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Diaporama
Mount St. Helens volcan
stratovolcan 2549 m / 8,363 ft
Washington, USA (mainland exept Alaska), 46.2°N / -122.18°W
Condition actuelle: normal / en sommeil (1 sur 5)
Mount St. Helens webcams / données en temps réel | Reports
Mount St. Helens livres
Eruptions du volcan Mount St. Helens:
2004-08, 1990-91, 1989-90, 1980-86 (18 May 1980: Plinian eruption), 1921(?), 1903(?), 1898?, 1857, 1854, 1853, 1850, 1849(?), 1848, 1847, 1842-45, 1835, 1831
Style éruptif tipique:
Explosive
Derniers séismes proches
Derniers images satellite

Sentinel hub | Landsat 8
Satellite images of Mt.St. Helens by (c) Google Earth View
Satellite images of Mt.St. Helens by (c) Google Earth View
Mt. St. Helens in Sept. 2005, seen from the N with its grand amphitheatre left by the collapse during the 18 May, 1980 eruption (photo courtesy: W Heise).
Mt. St. Helens in Sept. 2005, seen from the N with its grand amphitheatre left by the collapse during the 18 May, 1980 eruption (photo courtesy: W Heise).
 

Mt. St. Helens volcano updates:

Mt. St. Helens volcano (Washington): small earthquake swarms no signs of worries

Tuesday May 10, 2016 11:03 AM | AUTEUR : T

Earthquakes under Mount St. Helens volcano during 1988-2016; magmatic recharge swarms are marked, along with the most recent earthquake swarm. (image: USGS / Cascade Volcano Observatory via Eruptions Blog)
Earthquakes under Mount St. Helens volcano during 1988-2016; magmatic recharge swarms are marked, along with the most recent earthquake swarm. (image: USGS / Cascade Volcano Observatory via Eruptions Blog)
Since the beginning of 2016, a swarm of small earthquakes has been occurring at under the volcano, suggesting that another phase of magma recharge is currently taking place.
The recorded quakes have been at shallow depths between 2-7 km under the summit and ranged in magnitudes from 0 (or less) to 3 on the Richter scale, i.e. they are all tiny. Only rarely, they exceeded magnitude 2 and only a very few might have been felt by persons being very close.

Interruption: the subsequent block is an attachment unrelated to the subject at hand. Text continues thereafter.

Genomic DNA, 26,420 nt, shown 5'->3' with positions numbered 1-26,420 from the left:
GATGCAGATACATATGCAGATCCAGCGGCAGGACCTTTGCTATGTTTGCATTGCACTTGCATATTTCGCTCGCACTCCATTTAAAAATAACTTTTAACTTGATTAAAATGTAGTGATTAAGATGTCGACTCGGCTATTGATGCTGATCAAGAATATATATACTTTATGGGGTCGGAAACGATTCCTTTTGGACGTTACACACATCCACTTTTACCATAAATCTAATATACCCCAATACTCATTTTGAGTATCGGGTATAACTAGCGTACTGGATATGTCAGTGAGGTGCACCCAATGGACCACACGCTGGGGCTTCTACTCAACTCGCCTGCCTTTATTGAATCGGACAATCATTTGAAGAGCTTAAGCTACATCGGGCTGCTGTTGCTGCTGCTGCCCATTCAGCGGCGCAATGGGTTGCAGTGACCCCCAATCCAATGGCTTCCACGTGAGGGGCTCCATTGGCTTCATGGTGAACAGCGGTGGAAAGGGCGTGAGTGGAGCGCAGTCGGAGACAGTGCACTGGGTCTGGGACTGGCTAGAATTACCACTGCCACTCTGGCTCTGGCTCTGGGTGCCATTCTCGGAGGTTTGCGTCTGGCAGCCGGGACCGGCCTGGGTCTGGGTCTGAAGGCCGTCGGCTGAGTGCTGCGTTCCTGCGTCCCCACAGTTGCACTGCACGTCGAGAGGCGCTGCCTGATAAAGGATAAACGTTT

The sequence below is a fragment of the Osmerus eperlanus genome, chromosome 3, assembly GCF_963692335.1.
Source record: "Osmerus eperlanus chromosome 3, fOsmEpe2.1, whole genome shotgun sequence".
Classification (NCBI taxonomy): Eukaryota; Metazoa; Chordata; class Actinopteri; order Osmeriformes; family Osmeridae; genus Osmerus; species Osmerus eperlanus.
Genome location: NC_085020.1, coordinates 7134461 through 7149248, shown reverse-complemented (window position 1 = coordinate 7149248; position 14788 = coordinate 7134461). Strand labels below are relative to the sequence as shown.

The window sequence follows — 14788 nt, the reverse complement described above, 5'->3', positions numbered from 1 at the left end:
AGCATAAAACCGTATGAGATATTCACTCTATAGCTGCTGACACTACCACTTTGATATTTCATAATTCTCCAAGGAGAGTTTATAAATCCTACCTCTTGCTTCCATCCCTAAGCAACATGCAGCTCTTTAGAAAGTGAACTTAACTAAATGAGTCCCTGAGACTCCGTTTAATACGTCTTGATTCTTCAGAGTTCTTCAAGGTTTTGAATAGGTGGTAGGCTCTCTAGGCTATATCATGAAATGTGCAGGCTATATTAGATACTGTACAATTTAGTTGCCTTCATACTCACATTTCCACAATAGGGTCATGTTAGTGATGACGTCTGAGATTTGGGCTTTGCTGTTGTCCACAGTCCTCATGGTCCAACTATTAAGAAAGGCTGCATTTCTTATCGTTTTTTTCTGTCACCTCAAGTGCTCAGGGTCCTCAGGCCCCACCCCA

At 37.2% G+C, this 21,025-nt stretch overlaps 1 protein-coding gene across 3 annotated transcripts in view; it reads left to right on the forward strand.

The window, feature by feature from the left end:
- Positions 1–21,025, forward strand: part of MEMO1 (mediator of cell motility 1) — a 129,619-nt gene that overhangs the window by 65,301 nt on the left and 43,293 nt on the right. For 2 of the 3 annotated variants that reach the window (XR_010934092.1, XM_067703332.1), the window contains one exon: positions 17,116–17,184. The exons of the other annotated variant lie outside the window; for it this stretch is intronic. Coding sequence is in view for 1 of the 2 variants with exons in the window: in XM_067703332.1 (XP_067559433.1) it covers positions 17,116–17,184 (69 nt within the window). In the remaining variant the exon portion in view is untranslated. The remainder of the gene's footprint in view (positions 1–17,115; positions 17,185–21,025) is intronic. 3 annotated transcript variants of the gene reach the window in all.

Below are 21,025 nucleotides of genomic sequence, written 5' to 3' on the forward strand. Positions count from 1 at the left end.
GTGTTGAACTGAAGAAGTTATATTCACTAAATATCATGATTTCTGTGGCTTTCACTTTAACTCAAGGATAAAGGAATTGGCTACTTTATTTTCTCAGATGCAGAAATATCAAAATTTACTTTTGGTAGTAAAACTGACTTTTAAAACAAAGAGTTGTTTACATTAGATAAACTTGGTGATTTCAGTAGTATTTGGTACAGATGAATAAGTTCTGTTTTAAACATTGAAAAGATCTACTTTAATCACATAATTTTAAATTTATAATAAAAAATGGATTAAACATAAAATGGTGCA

USGS volcanologists and seismologists interpret the vertical area where these quakes occurred as the area where a small amount of fresh magma has been rising into the volcano's plumbing system (a magma chamber). Magma rises, pressurizes surrounding rock to make space and causes fracturing = tiny quakes.
The current swarm is only one of a series of similar swarms that have taken place since 1988, including some much more energetic ones (such as during 1998-99). Most such earthquake swarms, not only at Mt. St. Helens, but at almost any volcano, are NOT followed by eruption, or at least not immediately. In the case of Mt. St. Helens, the large earthquake swarm during 1998-99 preceded the small effusive activity during 2004-2008 by 5 years.

For the time being, USGS keeps the volcano at alert level green (=normal); the observed seismic activity is too small to justify a raise in alert and is best seen as part of the normal activity during a dormant phase of the volcano. When the volcano will erupt again (it is almost certain that it will), is impossible to predict on the basis of these quakes alone. It might be years or even centuries.
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Source:
Actualités précédentes
Saturday, Apr 20, 2013
(Very) tiny earthquakes occur regularly at the volcano, but nothing suggests anything unusual going on at the volcano for the moment. [details]
Thursday, Feb 21, 2008
During 13-19 February lava-dome growth at Mount St. Helens continued. ... [details]
Wednesday, Feb 06, 2008
At 23-29 January lava-dome growth at Mount St. Helens continued. A steam plume that rose from the dome and slightly above the crater rim was visible on 25 January. [details]
Saturday, Nov 03, 2007
Deformation-monitoring instruments indicated that during
24-30 October lava-dome growth at Mount St. Helens continued. [details]
Thursday, Sep 27, 2007
From 19-25 September lava-dome growth at Mount St. Helens continued. [details]

Background

Prior to the 1980 eruption, Mount St. Helens formed a conical, youthful volcano sometimes called the Fuji-san of America. During the 1980 eruption the upper 400 m of the summit was removed by collapse of the slope, that left a 2 x 3.5 km horseshoe-shaped crater now partially filled by a lava dome. Mount St. Helens is a very young volcano and only about 40-50,000 years old.
It has been the most active volcano in the Cascade Range during the past 10,000 years, and the modern edifice was constructed during the last 2,200 years, when the volcano produced basaltic as well as andesitic and dacitic products from summit and flank vents. Historical eruptions in the 19th century were witnessed by early settlers.


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Sources:

USGS Cascades Volcano Observatory
St. Helens Information from the Global Volcanism Program


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